Mother breaks down as MI6 says sorry for failures over spy's death

Mr Williams, a cipher expert, had carried out unauthorised searches on the MI6 website

MI6 yesterday offered a public apology to the family of Gareth Williams for the failure to investigate the disappearance of the intelligence officer whose body was later found in a padlocked bag in his London flat.

Mr Williams's mother, Ellen, broke down in tears after a Secret Intelligence Service (MI6) official – called Witness F – told an inquest into his death that her son's immediate boss, who admitted he had not followed procedure, had not faced any disciplinary action.

Witness F said: "We are profoundly sorry about what happened. It shouldn't have happened and we recognise delay in finding Gareth's body has made it even harder for the family to come to terms with his dreadful death and we are truly sorry for that. I also appreciate the delay had some impact on the police investigation."

The inquest at Westminster Coroners' Court heard the delay meant it could not be ruled out that Mr Williams was poisoned. Traces of a drug matching the party drug GHB was found in his blood. Forensic scientist Denise Stanworth said because up to nine days had passed after his death before his body was found "we cannot rule out volatile agents".

She added it was impossible to say if there was any sign of the legal high "poppers", acknowledging the drug "could have caused loss of consciousness or death". She also stressed, however, the symptoms are likely to have appeared naturally after Mr Williams' death.

Anthony O'Toole QC, for the family, accused MI6 of a "total disregard for Gareth's whereabouts and safety". He blamed the delay for preventing the family from saying goodbye to Mr Williams while his body was in an "acceptable form" and for making it more or less impossible for police to establish how he died.

"Because of the decomposition of the body, any forensic evidence that could have been derived from it has disappeared, so the police investigation has in essence been almost defeated," he said. It emerged at yesterday's hearing that Mr Williams, 34, a cipher expert, had carried out unauthorised searches on the MI6 website and this, according to Witness F, could have "theoretically" put him at risk from "hostile and malign" forces.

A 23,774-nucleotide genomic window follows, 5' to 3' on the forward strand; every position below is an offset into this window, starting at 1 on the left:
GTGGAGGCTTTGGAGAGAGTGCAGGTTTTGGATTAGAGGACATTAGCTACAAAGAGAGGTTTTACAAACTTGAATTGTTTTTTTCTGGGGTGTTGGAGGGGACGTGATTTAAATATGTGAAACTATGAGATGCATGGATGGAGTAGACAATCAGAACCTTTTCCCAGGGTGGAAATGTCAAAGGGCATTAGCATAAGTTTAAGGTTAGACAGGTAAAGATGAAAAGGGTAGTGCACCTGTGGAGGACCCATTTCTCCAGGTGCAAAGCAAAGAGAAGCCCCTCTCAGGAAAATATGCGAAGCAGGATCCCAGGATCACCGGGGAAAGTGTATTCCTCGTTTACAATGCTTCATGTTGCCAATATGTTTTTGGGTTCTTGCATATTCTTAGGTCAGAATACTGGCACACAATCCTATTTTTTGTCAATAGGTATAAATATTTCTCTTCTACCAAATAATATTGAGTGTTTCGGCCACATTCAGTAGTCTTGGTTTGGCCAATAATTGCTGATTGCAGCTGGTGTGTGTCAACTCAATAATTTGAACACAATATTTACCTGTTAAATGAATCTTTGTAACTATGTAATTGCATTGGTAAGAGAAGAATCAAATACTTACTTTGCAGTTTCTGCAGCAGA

However, Witness F maintained that evidence of Mr Williams's sexual practices, which included him visiting 'claustrophilia' and bondage and sadomasochism websites, and the discovery of £20,000 worth of female designer clothing at his home would not have made him a security risk. Mr O'Toole told Witness F of speculation "that revelations about Gareth's private life might have rendered him unsuitable for SIS work". Witness F responded "There's no set template as to what (an employee's) lifestyle should be. Individuals have lifestyles and sexual choices which are perfectly legitimate."

At an earlier hearing Mr O'Toole said the family believed Mr Williams may have been executed by secret agents specialising in the "dark arts" with a cover-up organised to ensure his killers did not face justice. But Witness F insisted an internal review found there was "no evidence of any specific threat to Gareth and we concluded there was no reason to think his death was anything to do with his work".

Witness F said Mr Williams was "a fully deployable, highly talented officer" who had passed exams to carry out difficult covert work six months before he was found dead in August 2010. He had only been deployed in the UK, and not in Afghanistan or Russia as some media reports had claimed. He was on secondment with MI6 in London when he died but he had requested to return to his role at GCHQ, which had been accepted.

The inquest continues.

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